The Catholic University of America

Winning Essay
Papal Essay Contest
Peter Osgood
A biology major from Penn Yan, N.Y., Class of 2008

For many years, St. Michael's School has been the only Catholic school in my small rural town and - for as long as I can recall - my father has called it the best kept secret of our region. Though my parents enrolled me at St. Michael's for the entirety of my elementary education, I never fully understood my father's sentiment until much later.

I remember vividly how each school day began in prayer. It was here that we brought to mind those in need, gave thanks for our many gifts and asked for help in all of our challenges. This truly set the tone for our learning throughout the rest of the day. Our classrooms were focused on building quality persons who could push themselves - and one another - to achieve great things. Yet we were also shown how to be caring and supportive friends, in the true spirit of the Gospel. While my parents were endlessly pleased with the rigorous and thorough education I was receiving, I know they were more proud of the individual I was becoming.

I did not have the privilege of a Catholic education throughout my middle and high school years, yet the true value of my time at St. Michael's was just beginning to make itself known. I remember my parents reading the newspapers constantly to see how each member of my St. Michael's class was performing. They watched eagerly as all of my friends continued to excel in academics, sports, music, service, and leadership roles. As I began to reflect on their observations, I, too, gradually came to realize what kind of foundation we had each been provided and this was a source of great pride. We had been given the tools to succeed in so many ways and, perhaps more importantly, we had been given a solid grounding in faith that made each of our struggles and victories more meaningful and truly worth our best efforts.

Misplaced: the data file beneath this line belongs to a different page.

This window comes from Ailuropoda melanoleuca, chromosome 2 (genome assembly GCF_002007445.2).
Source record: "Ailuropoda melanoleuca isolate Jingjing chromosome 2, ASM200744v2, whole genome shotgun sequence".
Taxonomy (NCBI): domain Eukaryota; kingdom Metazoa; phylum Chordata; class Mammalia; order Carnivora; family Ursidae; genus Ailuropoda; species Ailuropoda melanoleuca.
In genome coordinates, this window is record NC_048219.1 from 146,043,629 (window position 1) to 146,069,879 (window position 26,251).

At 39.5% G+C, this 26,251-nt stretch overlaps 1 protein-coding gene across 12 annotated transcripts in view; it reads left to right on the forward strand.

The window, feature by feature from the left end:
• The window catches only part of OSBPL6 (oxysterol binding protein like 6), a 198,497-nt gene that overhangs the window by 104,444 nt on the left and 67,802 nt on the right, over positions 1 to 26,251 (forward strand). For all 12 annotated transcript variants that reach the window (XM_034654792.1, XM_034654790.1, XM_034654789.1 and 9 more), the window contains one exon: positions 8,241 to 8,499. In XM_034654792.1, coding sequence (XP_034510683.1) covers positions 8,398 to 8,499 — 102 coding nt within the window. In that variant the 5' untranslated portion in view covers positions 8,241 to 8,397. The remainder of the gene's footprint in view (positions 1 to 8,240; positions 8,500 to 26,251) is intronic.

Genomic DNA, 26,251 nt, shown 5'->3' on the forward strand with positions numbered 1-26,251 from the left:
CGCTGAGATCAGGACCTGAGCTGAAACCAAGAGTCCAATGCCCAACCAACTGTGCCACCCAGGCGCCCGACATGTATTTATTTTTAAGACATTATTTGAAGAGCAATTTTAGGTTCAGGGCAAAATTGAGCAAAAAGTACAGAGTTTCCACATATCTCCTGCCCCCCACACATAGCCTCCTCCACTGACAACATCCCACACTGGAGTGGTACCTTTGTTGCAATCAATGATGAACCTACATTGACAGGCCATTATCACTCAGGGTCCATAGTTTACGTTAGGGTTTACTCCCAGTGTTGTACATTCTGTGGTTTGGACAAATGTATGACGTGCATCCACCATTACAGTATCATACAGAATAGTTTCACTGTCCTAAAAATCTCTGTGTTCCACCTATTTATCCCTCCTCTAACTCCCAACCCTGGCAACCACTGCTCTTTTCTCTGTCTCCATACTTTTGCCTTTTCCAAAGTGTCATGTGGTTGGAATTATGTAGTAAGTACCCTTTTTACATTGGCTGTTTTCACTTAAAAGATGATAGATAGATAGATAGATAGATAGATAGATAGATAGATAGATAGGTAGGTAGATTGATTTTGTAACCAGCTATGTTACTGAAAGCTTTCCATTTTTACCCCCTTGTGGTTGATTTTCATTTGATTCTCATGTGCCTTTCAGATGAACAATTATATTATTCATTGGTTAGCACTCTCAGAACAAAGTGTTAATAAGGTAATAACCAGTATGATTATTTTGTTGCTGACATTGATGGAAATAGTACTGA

When it came time to apply to colleges, I felt a longing to return to the Catholic education system, knowing that I wanted my faith to again be a central part of my learning. Though I applied to many schools, Catholic University seemed like the ideal fit, through which I might explore the world in a diverse environment, take on the rigors of a university-level program and further delve into my faith life with friends, ministers and educators alike. What I found was an undeniable passion for learning and a faith community that embodied a true spirit of ministry - one that was willing to meet people at whatever stage they were at and walk with them on their individual journeys. My Catholic education thus gave me chance to better develop myself as a student, leader, worker and disciple. Such education cannot therefore remain a "best kept secret," but will inevitably be shown in the words and deeds of each of its students.